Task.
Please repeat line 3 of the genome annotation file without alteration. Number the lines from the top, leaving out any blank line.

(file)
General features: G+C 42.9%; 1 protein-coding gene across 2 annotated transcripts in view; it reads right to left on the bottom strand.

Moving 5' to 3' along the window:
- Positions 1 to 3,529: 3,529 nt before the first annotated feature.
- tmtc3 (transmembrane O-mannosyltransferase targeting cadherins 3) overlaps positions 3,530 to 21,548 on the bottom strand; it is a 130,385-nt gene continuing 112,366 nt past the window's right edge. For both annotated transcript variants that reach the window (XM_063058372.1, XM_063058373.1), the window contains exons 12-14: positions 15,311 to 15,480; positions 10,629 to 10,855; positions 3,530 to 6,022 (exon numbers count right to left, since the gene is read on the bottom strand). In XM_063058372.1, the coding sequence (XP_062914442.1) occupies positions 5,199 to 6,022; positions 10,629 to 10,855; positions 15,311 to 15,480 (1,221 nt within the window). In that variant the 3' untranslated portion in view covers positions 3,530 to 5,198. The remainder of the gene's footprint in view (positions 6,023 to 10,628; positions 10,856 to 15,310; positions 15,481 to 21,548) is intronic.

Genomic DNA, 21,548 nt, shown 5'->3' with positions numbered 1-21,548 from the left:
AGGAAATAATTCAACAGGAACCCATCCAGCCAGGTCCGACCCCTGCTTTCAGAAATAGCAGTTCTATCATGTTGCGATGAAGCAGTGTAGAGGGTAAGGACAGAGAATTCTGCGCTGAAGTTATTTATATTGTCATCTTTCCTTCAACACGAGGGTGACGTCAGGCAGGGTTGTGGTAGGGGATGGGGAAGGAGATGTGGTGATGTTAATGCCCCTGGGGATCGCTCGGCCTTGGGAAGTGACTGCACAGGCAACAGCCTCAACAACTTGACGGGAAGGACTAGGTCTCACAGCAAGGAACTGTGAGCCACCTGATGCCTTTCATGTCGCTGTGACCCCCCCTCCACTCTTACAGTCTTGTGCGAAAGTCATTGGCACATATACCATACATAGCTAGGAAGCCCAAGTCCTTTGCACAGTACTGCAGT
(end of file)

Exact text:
- Positions 1 to 3,529: 3,529 nt before the first annotated feature.